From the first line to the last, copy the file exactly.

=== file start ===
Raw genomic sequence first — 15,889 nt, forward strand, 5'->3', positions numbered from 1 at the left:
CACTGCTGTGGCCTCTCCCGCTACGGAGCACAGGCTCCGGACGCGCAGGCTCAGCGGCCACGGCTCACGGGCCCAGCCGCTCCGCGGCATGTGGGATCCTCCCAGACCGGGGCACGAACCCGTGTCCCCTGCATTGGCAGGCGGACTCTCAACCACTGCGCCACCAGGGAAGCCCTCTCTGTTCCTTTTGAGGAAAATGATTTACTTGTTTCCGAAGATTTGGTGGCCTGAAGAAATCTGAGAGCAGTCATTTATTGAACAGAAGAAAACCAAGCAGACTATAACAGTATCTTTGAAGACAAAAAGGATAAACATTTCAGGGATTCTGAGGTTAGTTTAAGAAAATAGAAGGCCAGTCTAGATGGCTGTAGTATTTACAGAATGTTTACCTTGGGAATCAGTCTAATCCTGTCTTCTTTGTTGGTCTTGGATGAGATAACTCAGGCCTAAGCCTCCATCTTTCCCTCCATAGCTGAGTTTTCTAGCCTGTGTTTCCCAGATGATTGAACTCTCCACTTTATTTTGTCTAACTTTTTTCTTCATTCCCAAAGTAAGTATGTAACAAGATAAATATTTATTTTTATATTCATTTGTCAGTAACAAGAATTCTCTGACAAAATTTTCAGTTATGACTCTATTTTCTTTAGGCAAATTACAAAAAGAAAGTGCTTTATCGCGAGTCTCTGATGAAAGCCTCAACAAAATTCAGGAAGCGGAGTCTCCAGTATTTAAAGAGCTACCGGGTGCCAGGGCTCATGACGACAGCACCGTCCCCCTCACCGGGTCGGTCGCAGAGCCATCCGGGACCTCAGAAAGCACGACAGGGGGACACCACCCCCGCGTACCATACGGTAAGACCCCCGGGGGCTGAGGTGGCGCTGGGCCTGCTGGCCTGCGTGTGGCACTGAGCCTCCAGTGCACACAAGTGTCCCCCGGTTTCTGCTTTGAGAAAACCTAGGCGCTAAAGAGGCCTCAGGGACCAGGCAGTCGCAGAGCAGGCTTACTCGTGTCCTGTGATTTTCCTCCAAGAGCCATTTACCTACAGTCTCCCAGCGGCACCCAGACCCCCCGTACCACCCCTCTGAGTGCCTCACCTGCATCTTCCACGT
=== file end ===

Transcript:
Raw genomic sequence first — 15,889 nt, forward strand, 5'->3', positions numbered from 1 at the left:
CACTGCTGTGGCCTCTCCCGCTACGGAGCACAGGCTCCGGACGCGCAGGCTCAGCGGCCACGGCTCACGGGCCCAGCCGCTCCGCGGCATGTGGGATCCTCCCAGACCGGGGCACGAACCCGTGTCCCCTGCATTGGCAGGCGGACTCTCAACCACTGCGCCACCAGGGAAGCCCTCTCTGTTCCTTTTGAGGAAAATGATTTACTTGTTTCCGAAGATTTGGTGGCCTGAAGAAATCTGAGAGCAGTCATTTATTGAACAGAAGAAAACCAAGCAGACTATAACAGTATCTTTGAAGACAAAAAGGATAAACATTTCAGGGATTCTGAGGTTAGTTTAAGAAAATAGAAGGCCAGTCTAGATGGCTGTAGTATTTACAGAATGTTTACCTTGGGAATCAGTCTAATCCTGTCTTCTTTGTTGGTCTTGGATGAGATAACTCAGGCCTAAGCCTCCATCTTTCCCTCCATAGCTGAGTTTTCTAGCCTGTGTTTCCCAGATGATTGAACTCTCCACTTTATTTTGTCTAACTTTTTTCTTCATTCCCAAAGTAAGTATGTAACAAGATAAATATTTATTTTTATATTCATTTGTCAGTAACAAGAATTCTCTGACAAAATTTTCAGTTATGACTCTATTTTCTTTAGGCAAATTACAAAAAGAAAGTGCTTTATCGCGAGTCTCTGATGAAAGCCTCAACAAAATTCAGGAAGCGGAGTCTCCAGTATTTAAAGAGCTACCGGGTGCCAGGGCTCATGACGACAGCACCGTCCCCCTCACCGGGTCGGTCGCAGAGCCATCCGGGACCTCAGAAAGCACGACAGGGGGACACCACCCCCGCGTACCATACGGTAAGACCCCCGGGGGCTGAGGTGGCGCTGGGCCTGCTGGCCTGCGTGTGGCACTGAGCCTCCAGTGCACACAAGTGTCCCCCGGTTTCTGCTTTGAGAAAACCTAGGCGCTAAAGAGGCCTCAGGGACCAGGCAGTCGCAGAGCAGGCTTACTCGTGTCCTGTGATTTTCCTCCAAGAGCCATTTACCTACAGTCTCCCAGCGGCACCCAGACCCCCCGTACCACCCCTCTGAGTGCCTCACCTGCATCTTCCACGT